Yet after the lengthy battle, which involves catapulted balls of fire, toppled towers, burning corpses and breached walls, just when it seems that the Saracens are not only going to win, but are going to slaughter each of the remaining Christians one by one, Balian walks out to Saladin to negotiate terms—which really did happen in the true event. We discover that Saladin is not such an evil man after all: he’ll allow Balian, his knights and the Christian people to leave the city first before the Saracens take over and Jerusalem becomes a Muslim city (and, honestly, why shouldn’t it be?). The agreement between Balian and Saladin ends on a note of mutual understanding, when Balian asks what, really, the city is worth. Saladin’s response: “Nothing. Everything.” There may be no better way of putting it. And when Balian returns home, Richard the Lionhearted (Iain Glen), is riding through town on his way to recover Jerusalem for the Christians. He asks him where he can find Balian the blacksmith, but Balian refuses to give away his identity. He doesn’t want to keep going on killing Muslims. His part in the senseless battle for Jerusalem is done.
How are cinephiles supposed to look back and judge Ridley Scott’s career output in the first decade of the twenty-first century? Scott is a great filmmaker, but the films he churned out in the last ten years were a decidedly mixed bag. Black Hawk Down is the only film, I think, that actually approached the greatness of Kingdom of Heaven, but even that film was bogged down by the limits of Jerry Bruckheimer’s whorishly controlling grip on Scott’s range. Gladiator remains an entertaining film in my eyes, but that the film won Best Picture and not Best Director at the Academy Awards makes me not so much regretful for Scott’s loss as much as it makes me embarrassed that he suffered so much needless awards show fuss over a film that, in my opinion, was not deserving of it. I feel the same way about American Gangster. A Good Year and Body of Lies were both noble but unsatisfying misfires, and I found the recent Robin Hood to be so wretched that I’m almost beginning to wonder if Scott has lost faith in cinema as art (I have yet to see Matchstick Men). In Kingdom of Heaven remains Scott’s artistic integrity. With time, it might even replace Alien and Blade Runner as the single greatest film of his uneven career.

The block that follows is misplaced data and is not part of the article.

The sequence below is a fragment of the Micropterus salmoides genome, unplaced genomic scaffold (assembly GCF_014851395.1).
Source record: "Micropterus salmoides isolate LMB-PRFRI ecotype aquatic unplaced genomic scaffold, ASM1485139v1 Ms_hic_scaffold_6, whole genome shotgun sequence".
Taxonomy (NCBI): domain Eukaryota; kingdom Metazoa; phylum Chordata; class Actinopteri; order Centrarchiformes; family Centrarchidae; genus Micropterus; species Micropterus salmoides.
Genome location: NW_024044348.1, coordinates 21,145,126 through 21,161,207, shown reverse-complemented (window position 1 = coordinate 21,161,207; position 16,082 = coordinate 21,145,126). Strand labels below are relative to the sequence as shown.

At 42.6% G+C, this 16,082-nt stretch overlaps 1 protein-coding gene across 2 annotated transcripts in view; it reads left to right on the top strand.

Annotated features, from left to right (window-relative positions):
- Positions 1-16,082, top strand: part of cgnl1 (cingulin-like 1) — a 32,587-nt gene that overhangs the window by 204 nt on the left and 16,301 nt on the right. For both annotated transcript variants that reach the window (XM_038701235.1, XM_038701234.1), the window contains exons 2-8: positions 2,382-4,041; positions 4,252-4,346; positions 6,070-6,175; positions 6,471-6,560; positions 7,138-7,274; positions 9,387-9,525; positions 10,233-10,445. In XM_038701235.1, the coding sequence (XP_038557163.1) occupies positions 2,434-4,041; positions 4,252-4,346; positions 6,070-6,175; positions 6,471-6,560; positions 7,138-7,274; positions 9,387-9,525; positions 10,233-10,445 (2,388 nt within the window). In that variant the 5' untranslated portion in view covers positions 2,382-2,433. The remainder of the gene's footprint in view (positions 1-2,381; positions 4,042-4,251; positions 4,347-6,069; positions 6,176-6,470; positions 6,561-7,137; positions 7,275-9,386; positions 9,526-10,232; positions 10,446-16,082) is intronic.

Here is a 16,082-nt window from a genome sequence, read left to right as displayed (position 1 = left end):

There is a key scene towards the end of Kingdom of Heaven that was not present in the original cut. It is Balian’s last encounter with Guy de Lusignan, who has been publicly embarrassed by the Saracens riding a donkey nude, and has no future left on Jerusalem’s throne. Burning with anger over his loss of power, he threatens Balian one last time, but Balian is quicker in his sword movements and quickly knocks Guy down on his knees. Once again, Balian has the chance to eliminate his adversary dishonorably. He could have executed Guy a long time ago, and he could easily execute him now. But Ridley Scott’s film is a film about tolerance, and Balian is a tolerant man who will spend the rest of his life atoning for his sins. Guy may be a pathetic man, and maybe he doesn’t deserve such humane treatment, either. But that does not stop Balian from giving him another chance. He will give to this man the chance he never gave to his priest brother, and will continue on giving chances such as these to his adversaries for the rest of his life. “When you rise again, if you rise,” he says to Guy, “rise a knight.”